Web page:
Find the least nonconstructable integer from the ordered list [1,2,3,4,5]:

This was the original problem. The solution 01.hs was trivial:

## Puzzle Two

Find the least nonconstructable integer from any length five, strictly increasing sublist of [0..9]:

So I actually played a lot with trying to parallelize this one. A first attempt to compute one large cached map of all sublists of [0..9] took a very large amount of time, and was too large to fit entirely in memory; the process of swapping bits of it in and out was expensive. It turned out to be faster to compute lnpi([]) from scratch each time, at anywhere from 0.03s to 3s each, depending on how many possible products were exponentially large and could be dropped immediately.

I did play with the Control.Parallel library for a bit, and ended up using pseq and par to parallelize this independent computation of lnpi([]) across four cores, for a slightly better runtime:

## Puzzle Three (a,b)

What lists can’t make one?

Here we end up using valuesFrom directly; we don’t care about the lnpi at all. We can use map (f &&& g) which takes an input x and returns a tuple (f x, g x). We use list function elem to see that 1 isn’t a possible value, and print the (empty) list.

This performance was a little lacking, but we can reoptimize by fetching the list of expressionsFrom and evaluating one-by-one to see if they are Just (1%1); we skip the process of mapping ids and the cost of holding all the values in memory instead of printing an empty list lazily.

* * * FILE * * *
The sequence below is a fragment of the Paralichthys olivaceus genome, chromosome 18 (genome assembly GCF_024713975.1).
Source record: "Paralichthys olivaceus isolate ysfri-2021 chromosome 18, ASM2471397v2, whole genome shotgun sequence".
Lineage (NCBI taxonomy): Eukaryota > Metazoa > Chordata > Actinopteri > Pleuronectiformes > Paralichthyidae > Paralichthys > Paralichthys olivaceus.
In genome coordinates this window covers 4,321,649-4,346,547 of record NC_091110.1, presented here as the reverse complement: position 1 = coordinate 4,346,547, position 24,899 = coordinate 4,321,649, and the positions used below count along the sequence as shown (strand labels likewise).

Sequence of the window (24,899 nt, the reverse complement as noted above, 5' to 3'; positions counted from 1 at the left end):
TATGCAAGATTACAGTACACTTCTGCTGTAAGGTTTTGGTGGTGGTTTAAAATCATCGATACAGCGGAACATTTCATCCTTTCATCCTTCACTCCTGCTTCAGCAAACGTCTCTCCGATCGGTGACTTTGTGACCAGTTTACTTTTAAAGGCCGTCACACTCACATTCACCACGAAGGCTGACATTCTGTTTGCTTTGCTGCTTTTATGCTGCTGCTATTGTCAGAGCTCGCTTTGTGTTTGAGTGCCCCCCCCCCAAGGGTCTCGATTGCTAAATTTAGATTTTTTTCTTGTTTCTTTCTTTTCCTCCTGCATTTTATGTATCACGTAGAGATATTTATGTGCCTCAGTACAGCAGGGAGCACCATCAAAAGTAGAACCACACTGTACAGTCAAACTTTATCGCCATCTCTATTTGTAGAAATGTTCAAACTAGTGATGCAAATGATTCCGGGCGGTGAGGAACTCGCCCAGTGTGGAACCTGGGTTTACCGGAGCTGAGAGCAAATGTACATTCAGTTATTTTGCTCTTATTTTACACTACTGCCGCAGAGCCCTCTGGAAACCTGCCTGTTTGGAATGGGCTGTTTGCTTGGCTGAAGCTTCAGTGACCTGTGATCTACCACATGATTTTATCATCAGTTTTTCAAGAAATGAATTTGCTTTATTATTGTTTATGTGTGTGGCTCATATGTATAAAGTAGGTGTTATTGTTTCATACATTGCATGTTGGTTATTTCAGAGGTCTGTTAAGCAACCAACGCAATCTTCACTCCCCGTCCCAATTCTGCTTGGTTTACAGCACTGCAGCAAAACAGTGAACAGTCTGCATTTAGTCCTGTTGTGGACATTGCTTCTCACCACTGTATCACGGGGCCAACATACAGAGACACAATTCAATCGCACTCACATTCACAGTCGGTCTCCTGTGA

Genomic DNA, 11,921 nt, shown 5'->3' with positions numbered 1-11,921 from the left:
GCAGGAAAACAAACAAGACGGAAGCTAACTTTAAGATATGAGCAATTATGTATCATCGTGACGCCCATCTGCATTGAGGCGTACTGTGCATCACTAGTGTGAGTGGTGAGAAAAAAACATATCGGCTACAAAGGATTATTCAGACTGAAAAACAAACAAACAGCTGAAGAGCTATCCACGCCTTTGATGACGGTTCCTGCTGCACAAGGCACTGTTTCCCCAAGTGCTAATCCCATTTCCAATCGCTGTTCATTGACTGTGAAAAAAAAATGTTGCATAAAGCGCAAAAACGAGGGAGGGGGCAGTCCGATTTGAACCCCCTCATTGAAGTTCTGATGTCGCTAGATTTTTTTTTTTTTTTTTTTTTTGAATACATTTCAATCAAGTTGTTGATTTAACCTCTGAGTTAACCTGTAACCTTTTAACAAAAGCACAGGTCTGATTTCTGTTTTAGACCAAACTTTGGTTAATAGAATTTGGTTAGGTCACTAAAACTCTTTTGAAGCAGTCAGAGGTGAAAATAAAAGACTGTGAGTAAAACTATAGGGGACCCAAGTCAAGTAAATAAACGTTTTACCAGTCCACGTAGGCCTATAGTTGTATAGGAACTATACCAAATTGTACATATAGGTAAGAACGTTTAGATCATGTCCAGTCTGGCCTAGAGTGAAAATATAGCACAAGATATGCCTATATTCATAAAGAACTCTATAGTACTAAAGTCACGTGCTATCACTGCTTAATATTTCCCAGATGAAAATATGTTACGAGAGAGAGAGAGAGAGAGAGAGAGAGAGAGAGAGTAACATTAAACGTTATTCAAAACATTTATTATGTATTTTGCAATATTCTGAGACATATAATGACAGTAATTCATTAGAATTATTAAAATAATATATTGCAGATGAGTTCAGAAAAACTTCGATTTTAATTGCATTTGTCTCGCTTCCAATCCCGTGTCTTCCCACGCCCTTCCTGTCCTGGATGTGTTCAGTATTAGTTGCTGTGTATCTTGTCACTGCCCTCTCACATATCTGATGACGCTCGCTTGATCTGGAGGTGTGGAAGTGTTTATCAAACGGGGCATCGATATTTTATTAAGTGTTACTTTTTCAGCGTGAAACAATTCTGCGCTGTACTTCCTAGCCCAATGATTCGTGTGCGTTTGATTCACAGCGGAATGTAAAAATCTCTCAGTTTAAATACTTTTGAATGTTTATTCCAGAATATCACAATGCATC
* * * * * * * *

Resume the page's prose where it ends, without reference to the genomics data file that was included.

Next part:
### What’s expressionsFrom?

It’s a lot like valuesFrom, except we don’t evaluate the expressions at every possible step. To write both valuesFrom and expressionsFrom I was able to extract a lot of shared abstractions. Here is the code for them both, all in one place. This looks different from the form of valuesFrom above, but it has the same performance and interface.

## Puzzle Three (c)

Print how each list can make one.

By using expressionsFrom we can find the first expression that evaluates to $1$, and avoid evaluating the entire possible tree.

# Return Volley

Josh, here is my puzzle:

I saw a Sol Lewitt exhibition at a museum a few years ago which consisted of a series of variations of incomplete cubes. There were 122 of them, and each was a contiguous subset of lines which traced the twelve edges of the skeleton of a cube. The trick was that these subsets were unique across rotation but not reflection.

Create a script / renderer to generate the table of Varations of Incomplete Open Cubes, and then apply it to the skeleton of each platonic solid.

Some light reading: Analysis of Variations of Incomplete Open Cubes by Sol Lewitt, a paper by Michael Allan Reb (2011).

• View the source code on Github.